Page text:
In the court of names

As I mentioned in my first post, “First they came for the Communists” is a choice among several versions of Niemöller’s poem.  It’s a choice with some baggage to it.  There are some affiliations–let’s face it–that are difficult to defend.  Make an effort, and you risk damaging your popularity, reputation, career, or what-have-you.

Back in 1914, the bogeyman of choice was “the Hun,” thanks to a nasty circa-1900 speech made by Kaiser Wilhelm that provided lots of material for Allied propaganda.  By 1944, “Jerries,” “Krauts,” and “Japs,” were the faceless but malignant enemy.  Less than five years later, “Commies” held the stage.  We’ve weathered the Korean War, the Cold War, the Viet Cong and Saddam Hussein.  Fast forward, and we’ve arrived at  splintered factions of armed ideologues bent on creating as bloody of a splash as possible, preferably on international television.  Designation: terrorists.

As words go, it’s not a bad choice.  Neither vulgar, nor racist; and an accurate depiction of aims and means.  A fair designation for criminal mayhem and murder.

Straight-up: I do not advocate for murderers.  People wrongly convicted of murder, yes.  People who commit cold-blooded killing, no–only the lawful due process that’s due everyone.  Neither do I necessarily oppose the death penalty, when it’s fairly applied.  I don’t have a problem with life sentences, also fairly applied.  In other words, call me a bleeding-heart liberal if you want, but the liberals wouldn’t lay claim to me either.

Back to “terrorists.”  Fair word, fair use.  When it’s fairly used.

When it’s not, it’s a weapon all by itself.  A black slash across someone’s name, and Heaven help the journalist, lawyer, or layman trying to erase it in the name of justice.  Pardon my phrase, you get tarred with the same brush.  You must be out of your mind to advocate for a terrorist.

I didn’t use to think I was out of my mind.  There was a time when I’d rather other people didn’t think so either.  Now I’m so angry, I don’t care.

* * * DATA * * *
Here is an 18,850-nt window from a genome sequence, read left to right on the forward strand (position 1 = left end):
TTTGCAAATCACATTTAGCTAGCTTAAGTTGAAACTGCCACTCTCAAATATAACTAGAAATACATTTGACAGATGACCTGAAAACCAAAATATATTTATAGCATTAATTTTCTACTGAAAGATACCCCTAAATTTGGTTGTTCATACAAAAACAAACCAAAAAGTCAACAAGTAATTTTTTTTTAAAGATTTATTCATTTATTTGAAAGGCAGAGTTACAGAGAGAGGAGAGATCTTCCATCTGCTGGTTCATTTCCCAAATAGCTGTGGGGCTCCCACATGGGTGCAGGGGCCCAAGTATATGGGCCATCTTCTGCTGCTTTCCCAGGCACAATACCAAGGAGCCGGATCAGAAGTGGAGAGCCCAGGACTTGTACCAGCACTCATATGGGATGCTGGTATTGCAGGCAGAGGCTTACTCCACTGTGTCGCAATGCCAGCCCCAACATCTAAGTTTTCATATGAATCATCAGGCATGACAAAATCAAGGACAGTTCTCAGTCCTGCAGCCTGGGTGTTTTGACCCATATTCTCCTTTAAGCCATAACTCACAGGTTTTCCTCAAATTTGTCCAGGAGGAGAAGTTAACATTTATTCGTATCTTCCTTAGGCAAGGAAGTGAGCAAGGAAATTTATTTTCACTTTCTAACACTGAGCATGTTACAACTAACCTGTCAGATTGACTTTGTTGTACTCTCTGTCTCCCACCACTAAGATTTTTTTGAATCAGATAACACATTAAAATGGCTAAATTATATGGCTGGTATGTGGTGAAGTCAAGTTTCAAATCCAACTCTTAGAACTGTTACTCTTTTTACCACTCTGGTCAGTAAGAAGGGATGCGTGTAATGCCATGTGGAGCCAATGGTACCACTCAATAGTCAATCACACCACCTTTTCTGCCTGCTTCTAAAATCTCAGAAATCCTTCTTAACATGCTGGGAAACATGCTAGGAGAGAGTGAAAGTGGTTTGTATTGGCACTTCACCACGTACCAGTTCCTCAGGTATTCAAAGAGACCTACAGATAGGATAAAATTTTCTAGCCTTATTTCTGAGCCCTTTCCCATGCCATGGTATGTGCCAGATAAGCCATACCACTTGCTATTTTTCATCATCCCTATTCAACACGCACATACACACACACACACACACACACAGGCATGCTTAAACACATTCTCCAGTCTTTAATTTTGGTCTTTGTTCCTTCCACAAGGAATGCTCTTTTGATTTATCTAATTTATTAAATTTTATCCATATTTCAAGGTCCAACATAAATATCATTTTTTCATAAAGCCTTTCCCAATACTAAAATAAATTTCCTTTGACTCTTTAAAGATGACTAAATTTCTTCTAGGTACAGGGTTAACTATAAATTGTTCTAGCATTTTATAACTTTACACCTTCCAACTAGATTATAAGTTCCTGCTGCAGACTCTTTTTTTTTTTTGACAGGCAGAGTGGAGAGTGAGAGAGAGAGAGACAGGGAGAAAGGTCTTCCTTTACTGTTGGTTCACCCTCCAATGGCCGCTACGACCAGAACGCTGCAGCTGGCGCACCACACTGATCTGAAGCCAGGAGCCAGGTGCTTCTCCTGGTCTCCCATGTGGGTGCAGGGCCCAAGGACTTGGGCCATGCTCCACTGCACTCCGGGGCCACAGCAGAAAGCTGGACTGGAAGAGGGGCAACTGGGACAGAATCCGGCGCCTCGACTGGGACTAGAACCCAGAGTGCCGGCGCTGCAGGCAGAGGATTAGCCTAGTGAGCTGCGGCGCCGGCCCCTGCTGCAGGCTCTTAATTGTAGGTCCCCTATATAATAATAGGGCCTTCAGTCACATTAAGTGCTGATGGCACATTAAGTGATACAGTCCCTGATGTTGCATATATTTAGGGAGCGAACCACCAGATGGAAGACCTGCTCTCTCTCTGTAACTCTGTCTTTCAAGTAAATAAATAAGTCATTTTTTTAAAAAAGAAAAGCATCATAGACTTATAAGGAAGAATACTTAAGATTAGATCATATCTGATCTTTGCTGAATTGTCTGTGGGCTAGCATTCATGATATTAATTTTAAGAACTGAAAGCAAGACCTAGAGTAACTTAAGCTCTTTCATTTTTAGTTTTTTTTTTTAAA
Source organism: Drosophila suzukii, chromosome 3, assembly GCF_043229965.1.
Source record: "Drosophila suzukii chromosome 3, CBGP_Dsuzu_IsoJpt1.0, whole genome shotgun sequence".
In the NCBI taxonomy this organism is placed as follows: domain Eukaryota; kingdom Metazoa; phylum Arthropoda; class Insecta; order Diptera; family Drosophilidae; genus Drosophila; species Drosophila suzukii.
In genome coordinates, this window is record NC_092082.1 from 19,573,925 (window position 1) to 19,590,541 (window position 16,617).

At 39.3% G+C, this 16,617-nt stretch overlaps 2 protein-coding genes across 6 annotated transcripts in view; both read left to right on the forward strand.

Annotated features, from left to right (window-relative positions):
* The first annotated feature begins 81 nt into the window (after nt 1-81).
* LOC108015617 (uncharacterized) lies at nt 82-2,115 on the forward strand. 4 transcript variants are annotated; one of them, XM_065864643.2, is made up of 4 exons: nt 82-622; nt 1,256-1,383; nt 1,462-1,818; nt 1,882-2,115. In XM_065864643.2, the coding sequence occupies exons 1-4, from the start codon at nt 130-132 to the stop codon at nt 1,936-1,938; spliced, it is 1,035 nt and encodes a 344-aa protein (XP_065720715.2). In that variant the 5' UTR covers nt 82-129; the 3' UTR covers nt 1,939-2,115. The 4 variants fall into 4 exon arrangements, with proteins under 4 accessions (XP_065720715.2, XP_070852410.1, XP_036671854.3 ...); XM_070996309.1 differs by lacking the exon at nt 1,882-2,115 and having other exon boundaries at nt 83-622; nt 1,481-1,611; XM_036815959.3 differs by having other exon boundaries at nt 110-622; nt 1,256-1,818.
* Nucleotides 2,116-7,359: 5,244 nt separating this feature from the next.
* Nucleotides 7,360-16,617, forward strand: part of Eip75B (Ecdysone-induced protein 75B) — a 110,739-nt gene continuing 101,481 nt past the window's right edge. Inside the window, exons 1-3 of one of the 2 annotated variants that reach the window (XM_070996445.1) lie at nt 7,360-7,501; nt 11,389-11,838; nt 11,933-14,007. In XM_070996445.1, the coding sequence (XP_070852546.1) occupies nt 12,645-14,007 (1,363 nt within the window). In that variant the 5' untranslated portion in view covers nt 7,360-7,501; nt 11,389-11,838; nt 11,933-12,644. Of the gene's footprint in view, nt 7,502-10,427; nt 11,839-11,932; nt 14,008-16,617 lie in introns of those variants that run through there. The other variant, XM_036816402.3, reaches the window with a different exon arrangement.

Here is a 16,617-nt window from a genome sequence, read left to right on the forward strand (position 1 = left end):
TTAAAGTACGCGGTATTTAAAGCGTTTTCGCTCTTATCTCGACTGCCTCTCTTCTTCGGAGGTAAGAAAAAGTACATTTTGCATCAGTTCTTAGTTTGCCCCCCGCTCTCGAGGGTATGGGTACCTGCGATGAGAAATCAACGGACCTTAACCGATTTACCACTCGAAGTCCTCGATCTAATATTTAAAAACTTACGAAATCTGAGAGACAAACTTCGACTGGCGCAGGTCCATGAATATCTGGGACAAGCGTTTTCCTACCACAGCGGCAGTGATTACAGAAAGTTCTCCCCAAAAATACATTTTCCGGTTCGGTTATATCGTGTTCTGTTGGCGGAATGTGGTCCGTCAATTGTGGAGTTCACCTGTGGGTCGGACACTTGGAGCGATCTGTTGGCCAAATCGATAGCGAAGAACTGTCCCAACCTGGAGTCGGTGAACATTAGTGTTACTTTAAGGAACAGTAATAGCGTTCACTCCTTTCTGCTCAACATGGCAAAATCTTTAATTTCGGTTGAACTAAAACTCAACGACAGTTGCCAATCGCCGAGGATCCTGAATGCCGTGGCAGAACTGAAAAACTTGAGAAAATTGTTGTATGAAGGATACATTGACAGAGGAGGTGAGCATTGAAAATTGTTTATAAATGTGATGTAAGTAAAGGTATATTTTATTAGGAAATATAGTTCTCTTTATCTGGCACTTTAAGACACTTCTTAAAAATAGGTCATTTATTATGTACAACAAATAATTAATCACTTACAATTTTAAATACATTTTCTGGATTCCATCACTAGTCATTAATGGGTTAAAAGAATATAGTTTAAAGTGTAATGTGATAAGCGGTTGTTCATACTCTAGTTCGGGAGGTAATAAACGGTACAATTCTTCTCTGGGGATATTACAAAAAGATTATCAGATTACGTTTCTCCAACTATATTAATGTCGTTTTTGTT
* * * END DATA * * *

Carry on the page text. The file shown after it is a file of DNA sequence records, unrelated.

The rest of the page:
Eighty-six people have been cleared, some for a long, long time, by government authorities of the United States, to be released from Guantanamo Bay.  The decision has been stated: they are not threats.  They are not a danger.  Probably, they never were.  At least fifty-five, or more, are still there.*

Of the last men left, some are considered not prosecutable, but “too dangerous” to release thanks to years of cruelty and mishandling; some are so-called “active cases” still grinding through a Sisyphian system;** too many have been cleared and told “you can go–but you can’t.”  And of all these leftovers, the flotsam and jetsam of “enemy combatants” who never did get the rights of prisoners of war, too many have decided to die because there is no hope to hope for.

They went on hunger strike.  They’ve done it again.  They’ve attempted suicide.  Again and again.

Now, the U.S. government says that they have no right to die.  Not a right to a civil trial, not a right to be treated as POWs, not a right to protest by dying.  They can be force-fed.***

If comments all over the Internet are any indication, that is just fine by a whole lot of people.  Who cares what happens to terrorists?  Didn’t they–well, whatever it was they did?

No.  They didn’t.  Some of them were cleared for release back when George Bush was president.  If one reason had existed in the world not to clear them, believe me, that’s an administration that would have found the reason.  Except there wasn’t one.